While all fisherman know how to tie a knot, I feel it is often an overlooked aspect to bass fishing. We like to focus on the newest rods, reels, and baits only to quickly tie a knot without a second thought. Earlier this year I struggled with losing fish due to knot failures. This sent me on a trial and error journey to discovering new knots to use to help myself land more of the fish that I get to bite. Here are the two knots I tie the most as they cover nearly every situation I face on the water.
Braid Mainline to Leader; Alberto Knot
With all the rave lately surrounding the “FG” knot, I wanted to find a joining knot that was easier to tie yet remained strong and compact. The Alberto Knot is really the perfect knot. It has remained the strongest option I have used, it is fairly quick and easy to tie, and it is compact enough to come through your rod guides with ease.
- Make a loop with your leader material. Be sure to leave enough tag end to work with. It’s always good to have more than you need.
- Feed your braid mainline through the bottom of the loop, pulling several inches of tag end through and parallel to the leader.
- Wrap the mainline up and around the two strands of leader 8 times.
- Wrap the mainline back down and around the two strands of leader 8 times, working back toward the loop.
- Feed mainline back through the top of the loop.
- Cinch slowly, and tight, while keeping everything nice and neat.
- Trim tags as close to the knot as you can to allow it to come through reels guides smoothly.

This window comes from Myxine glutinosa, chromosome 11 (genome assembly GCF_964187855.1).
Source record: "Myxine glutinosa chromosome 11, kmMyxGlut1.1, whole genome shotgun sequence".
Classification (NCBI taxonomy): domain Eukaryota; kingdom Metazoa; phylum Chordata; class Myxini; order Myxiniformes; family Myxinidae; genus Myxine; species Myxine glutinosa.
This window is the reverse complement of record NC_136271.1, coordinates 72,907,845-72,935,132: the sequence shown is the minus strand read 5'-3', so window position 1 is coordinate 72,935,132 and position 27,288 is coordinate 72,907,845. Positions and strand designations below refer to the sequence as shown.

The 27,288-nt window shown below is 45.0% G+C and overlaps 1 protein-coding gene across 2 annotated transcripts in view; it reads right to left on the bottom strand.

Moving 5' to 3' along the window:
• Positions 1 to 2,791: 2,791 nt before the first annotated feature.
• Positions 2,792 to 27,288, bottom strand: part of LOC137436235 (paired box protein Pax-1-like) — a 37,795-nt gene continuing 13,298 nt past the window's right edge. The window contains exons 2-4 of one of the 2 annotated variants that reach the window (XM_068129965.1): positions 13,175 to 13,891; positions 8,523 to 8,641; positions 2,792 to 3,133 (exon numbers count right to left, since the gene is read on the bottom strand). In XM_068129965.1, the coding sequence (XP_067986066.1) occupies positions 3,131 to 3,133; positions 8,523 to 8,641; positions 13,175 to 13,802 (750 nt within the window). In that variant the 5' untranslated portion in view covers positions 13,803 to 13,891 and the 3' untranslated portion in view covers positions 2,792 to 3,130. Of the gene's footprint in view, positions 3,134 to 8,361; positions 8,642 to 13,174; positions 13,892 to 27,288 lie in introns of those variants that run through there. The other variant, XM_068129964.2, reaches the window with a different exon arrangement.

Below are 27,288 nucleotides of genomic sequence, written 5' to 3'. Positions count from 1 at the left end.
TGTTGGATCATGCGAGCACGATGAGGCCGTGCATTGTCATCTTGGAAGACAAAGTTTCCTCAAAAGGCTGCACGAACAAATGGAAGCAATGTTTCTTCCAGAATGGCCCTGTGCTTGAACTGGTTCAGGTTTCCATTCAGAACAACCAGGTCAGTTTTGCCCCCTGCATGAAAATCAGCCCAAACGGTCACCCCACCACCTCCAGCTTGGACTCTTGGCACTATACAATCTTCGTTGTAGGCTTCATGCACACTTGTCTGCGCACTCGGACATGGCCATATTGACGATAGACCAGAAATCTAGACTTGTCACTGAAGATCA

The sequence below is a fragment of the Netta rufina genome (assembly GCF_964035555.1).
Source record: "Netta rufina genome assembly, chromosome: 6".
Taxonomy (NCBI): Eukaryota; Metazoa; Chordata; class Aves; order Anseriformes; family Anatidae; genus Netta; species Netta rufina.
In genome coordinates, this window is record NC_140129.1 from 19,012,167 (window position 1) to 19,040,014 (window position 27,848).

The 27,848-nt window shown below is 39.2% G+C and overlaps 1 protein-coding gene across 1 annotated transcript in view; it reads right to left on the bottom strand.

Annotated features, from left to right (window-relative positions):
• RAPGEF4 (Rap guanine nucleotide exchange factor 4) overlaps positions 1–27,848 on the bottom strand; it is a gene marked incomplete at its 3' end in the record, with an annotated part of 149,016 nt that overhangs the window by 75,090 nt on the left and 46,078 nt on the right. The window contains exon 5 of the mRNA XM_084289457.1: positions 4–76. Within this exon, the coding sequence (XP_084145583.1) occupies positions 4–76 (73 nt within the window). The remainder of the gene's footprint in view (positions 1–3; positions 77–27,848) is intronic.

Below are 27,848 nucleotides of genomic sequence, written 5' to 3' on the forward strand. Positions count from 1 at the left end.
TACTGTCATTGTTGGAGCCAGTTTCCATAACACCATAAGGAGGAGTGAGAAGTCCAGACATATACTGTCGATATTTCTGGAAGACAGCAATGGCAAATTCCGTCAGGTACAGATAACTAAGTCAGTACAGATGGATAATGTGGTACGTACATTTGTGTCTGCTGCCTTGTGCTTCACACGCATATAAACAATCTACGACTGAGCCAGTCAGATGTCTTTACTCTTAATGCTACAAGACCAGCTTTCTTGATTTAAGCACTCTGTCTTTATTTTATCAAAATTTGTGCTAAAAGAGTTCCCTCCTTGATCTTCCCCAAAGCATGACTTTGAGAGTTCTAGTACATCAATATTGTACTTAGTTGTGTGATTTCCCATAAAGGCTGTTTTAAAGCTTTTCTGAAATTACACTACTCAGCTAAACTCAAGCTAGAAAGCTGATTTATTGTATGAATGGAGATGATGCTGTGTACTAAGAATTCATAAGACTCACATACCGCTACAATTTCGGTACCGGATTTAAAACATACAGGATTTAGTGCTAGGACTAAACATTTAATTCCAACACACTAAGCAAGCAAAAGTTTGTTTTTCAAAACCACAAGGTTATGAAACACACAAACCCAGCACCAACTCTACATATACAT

All-Purpose Knot; San Diego Jam Knot
When I’m tying on any lure to any type of line, I am using the San Diego Jam Knot. The only exception to this is when I am flipping with a straight shank hook, I use a Snell Knot (look for this next week!). The San Diego Jam Knot is by far the easiest and strongest knot that I have found.
- Thread the tag end of your line through the eye of your bait/hook.
- Double up the line, parallel to each other, leaving 5-6” between your bait and where you are holding the line.
- Wrap tag end around doubled portion of line 7-8 times (7 for heavy fluorocarbon; 8 for anything else).
- Feed tag end through the top loop.
- Wet line, cinch tight.
- Trim tag end leaving 1/16th to 1/8th inch remaining.
With these two knots I am confident that I can land any fish that bites, and also know that if I don’t land the fish it was NOT due to a bad knot. Give them a try and let us know how they work for you! Be sure to find us on Facebook, Instagram, and on YouTube for regular content!